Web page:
For artists, one of the most important problems is to know when their music is reproduced, in order to get royalties from it.
This article presents a method, which uses Hidden Markov Models (HMM), for understanding by how many songs a specific audio stream is composed of. In Machine Learning we call this particular procedure “segmentation”. The segmentation operation is then defined as a generic operation where a particular object is taken (i.e. an image) and its various components are divided (i.e. foreground and background). In our case the expected output of the operation is a set of number pairs, where the first one is the beginning of the song and the second one is the end of the song.
Statement of the problem
All the operations that can be performed on an audio stream are studied and related to a new interesting subject called Music Information Retrieval. This field is very young, and due to this reason, is not standardized. Therefore, there are no widespread solutions accepted by the scientific and industrial community, and so the reader is encouraged in finding other resources and contributes to the knowledge of the community.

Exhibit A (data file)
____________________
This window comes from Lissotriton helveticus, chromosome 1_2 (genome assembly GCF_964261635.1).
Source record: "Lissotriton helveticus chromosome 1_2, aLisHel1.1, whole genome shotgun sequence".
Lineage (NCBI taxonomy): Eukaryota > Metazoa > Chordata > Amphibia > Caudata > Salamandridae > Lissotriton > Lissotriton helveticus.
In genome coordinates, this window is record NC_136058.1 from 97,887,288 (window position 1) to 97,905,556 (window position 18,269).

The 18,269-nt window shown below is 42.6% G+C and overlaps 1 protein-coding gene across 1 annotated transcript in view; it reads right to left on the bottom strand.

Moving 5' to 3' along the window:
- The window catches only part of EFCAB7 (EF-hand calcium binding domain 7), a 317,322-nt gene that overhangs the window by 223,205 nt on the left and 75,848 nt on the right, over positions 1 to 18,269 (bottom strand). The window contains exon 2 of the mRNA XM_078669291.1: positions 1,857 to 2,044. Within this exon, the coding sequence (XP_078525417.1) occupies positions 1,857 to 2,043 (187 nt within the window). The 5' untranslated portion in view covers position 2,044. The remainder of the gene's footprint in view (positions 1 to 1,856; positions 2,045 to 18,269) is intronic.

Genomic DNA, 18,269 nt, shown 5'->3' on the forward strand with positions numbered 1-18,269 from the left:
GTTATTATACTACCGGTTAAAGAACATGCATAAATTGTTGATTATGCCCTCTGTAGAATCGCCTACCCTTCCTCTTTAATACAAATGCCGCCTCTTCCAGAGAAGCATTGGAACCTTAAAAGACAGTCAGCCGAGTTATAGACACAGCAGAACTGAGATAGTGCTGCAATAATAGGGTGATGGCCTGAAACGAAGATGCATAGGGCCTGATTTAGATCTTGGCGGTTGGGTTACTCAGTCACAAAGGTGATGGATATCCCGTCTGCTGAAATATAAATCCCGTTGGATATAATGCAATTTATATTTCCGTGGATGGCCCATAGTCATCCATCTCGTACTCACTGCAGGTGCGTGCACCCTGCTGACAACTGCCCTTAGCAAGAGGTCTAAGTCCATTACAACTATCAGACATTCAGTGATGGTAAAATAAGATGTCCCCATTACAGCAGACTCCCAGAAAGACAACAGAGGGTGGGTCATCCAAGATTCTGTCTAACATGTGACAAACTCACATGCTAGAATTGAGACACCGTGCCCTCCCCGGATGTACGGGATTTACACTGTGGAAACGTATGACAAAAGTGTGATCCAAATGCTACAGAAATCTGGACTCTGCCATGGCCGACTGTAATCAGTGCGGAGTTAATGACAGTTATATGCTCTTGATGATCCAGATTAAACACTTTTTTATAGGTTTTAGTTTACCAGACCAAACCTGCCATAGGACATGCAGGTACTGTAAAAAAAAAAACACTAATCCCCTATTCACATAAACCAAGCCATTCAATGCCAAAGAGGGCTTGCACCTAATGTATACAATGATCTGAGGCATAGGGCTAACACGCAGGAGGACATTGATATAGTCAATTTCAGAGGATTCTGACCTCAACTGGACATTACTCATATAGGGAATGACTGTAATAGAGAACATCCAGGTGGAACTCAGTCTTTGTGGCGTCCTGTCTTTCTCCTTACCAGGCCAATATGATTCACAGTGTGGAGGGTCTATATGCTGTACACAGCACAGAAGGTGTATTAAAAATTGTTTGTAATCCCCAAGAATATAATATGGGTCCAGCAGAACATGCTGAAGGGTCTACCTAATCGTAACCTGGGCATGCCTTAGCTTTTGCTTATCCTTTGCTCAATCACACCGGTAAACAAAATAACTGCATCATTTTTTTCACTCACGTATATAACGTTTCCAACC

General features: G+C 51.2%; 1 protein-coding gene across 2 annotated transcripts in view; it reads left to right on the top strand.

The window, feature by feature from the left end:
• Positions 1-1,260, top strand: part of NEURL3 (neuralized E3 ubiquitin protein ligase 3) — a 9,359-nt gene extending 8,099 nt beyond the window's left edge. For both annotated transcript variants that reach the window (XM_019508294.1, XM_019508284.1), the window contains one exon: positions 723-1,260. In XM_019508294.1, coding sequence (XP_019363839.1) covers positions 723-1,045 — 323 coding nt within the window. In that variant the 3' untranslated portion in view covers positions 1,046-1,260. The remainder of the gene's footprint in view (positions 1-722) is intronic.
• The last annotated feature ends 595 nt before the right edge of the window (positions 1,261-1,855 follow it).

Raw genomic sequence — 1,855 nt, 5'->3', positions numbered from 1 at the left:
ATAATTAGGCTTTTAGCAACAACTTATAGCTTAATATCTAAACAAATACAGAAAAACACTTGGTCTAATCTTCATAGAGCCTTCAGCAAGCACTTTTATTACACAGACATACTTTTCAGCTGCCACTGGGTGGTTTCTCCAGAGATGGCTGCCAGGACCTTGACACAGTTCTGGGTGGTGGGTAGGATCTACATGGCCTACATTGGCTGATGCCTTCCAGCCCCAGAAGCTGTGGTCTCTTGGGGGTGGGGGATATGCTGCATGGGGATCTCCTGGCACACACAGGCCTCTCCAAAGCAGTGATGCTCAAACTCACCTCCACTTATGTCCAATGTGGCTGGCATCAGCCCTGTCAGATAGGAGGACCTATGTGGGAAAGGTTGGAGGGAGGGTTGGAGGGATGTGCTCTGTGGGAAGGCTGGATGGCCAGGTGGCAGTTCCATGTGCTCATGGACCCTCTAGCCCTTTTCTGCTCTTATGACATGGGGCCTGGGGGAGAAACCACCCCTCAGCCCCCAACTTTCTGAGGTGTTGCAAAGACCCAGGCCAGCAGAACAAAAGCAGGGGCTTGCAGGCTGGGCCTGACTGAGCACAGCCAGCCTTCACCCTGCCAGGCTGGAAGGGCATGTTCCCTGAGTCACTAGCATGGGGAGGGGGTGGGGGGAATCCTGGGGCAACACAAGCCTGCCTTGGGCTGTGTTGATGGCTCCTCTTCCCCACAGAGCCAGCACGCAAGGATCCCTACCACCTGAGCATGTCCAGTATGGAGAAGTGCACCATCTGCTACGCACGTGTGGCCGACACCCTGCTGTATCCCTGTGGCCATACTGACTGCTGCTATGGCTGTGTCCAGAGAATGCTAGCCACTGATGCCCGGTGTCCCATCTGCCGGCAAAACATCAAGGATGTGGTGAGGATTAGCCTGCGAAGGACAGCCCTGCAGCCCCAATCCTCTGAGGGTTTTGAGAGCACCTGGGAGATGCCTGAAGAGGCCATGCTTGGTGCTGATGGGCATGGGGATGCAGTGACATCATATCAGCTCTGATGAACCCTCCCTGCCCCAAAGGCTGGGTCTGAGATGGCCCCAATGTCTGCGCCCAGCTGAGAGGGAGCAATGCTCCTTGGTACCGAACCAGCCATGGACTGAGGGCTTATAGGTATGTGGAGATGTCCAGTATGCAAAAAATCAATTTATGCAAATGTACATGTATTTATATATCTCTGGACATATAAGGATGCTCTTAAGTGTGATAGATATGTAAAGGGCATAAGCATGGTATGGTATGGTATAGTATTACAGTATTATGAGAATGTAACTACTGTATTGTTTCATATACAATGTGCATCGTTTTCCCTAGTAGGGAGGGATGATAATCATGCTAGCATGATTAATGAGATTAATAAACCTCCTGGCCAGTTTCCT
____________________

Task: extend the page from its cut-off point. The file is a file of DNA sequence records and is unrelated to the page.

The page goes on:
The audio is generally represented as a temporal series, or rather a series of numbers which are the result of some functions or related to a temporal evolution of a system. Anyway, even if the representation of audio as a temporal series could mislead people thinking that there is a description of it, there exists no general equation to describe it, and this is a fundamental consideration of this article.